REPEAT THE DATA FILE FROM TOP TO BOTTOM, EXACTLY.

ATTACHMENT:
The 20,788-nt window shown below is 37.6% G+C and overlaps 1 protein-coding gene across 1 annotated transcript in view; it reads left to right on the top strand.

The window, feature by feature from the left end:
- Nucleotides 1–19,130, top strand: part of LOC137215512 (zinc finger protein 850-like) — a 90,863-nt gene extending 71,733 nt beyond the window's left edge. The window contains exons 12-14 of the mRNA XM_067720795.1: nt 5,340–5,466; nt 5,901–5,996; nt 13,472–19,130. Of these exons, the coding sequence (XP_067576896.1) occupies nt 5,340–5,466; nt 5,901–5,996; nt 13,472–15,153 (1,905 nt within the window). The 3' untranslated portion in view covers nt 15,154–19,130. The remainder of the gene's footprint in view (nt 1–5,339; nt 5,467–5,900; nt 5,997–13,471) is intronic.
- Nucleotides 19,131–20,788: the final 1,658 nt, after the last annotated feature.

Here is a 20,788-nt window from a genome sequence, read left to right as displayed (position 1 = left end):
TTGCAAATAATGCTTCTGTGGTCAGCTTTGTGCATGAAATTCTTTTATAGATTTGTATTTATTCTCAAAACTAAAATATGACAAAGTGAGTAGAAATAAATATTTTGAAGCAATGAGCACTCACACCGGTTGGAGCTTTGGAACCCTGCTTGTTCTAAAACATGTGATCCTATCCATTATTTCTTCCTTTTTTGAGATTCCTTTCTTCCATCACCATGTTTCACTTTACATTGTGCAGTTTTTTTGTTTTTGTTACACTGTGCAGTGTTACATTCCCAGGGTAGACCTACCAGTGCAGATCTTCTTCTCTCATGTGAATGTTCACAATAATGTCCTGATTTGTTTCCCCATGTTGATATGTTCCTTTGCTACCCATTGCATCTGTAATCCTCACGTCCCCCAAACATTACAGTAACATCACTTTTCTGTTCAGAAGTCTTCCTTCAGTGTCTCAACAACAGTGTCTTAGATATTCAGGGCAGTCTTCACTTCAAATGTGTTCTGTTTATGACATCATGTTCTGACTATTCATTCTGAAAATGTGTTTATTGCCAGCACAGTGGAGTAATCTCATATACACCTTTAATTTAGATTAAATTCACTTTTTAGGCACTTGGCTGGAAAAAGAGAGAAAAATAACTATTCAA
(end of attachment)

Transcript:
The 20,788-nt window shown below is 37.6% G+C and overlaps 1 protein-coding gene across 1 annotated transcript in view; it reads left to right on the top strand.

The window, feature by feature from the left end:
- Nucleotides 1–19,130, top strand: part of LOC137215512 (zinc finger protein 850-like) — a 90,863-nt gene extending 71,733 nt beyond the window's left edge. The window contains exons 12-14 of the mRNA XM_067720795.1: nt 5,340–5,466; nt 5,901–5,996; nt 13,472–19,130. Of these exons, the coding sequence (XP_067576896.1) occupies nt 5,340–5,466; nt 5,901–5,996; nt 13,472–15,153 (1,905 nt within the window). The 3' untranslated portion in view covers nt 15,154–19,130. The remainder of the gene's footprint in view (nt 1–5,339; nt 5,467–5,900; nt 5,997–13,471) is intronic.
- Nucleotides 19,131–20,788: the final 1,658 nt, after the last annotated feature.

Here is a 20,788-nt window from a genome sequence, read left to right as displayed (position 1 = left end):
TTGCAAATAATGCTTCTGTGGTCAGCTTTGTGCATGAAATTCTTTTATAGATTTGTATTTATTCTCAAAACTAAAATATGACAAAGTGAGTAGAAATAAATATTTTGAAGCAATGAGCACTCACACCGGTTGGAGCTTTGGAACCCTGCTTGTTCTAAAACATGTGATCCTATCCATTATTTCTTCCTTTTTTGAGATTCCTTTCTTCCATCACCATGTTTCACTTTACATTGTGCAGTTTTTTTGTTTTTGTTACACTGTGCAGTGTTACATTCCCAGGGTAGACCTACCAGTGCAGATCTTCTTCTCTCATGTGAATGTTCACAATAATGTCCTGATTTGTTTCCCCATGTTGATATGTTCCTTTGCTACCCATTGCATCTGTAATCCTCACGTCCCCCAAACATTACAGTAACATCACTTTTCTGTTCAGAAGTCTTCCTTCAGTGTCTCAACAACAGTGTCTTAGATATTCAGGGCAGTCTTCACTTCAAATGTGTTCTGTTTATGACATCATGTTCTGACTATTCATTCTGAAAATGTGTTTATTGCCAGCACAGTGGAGTAATCTCATATACACCTTTAATTTAGATTAAATTCACTTTTTAGGCACTTGGCTGGAAAAAGAGAGAAAAATAACTATTCAA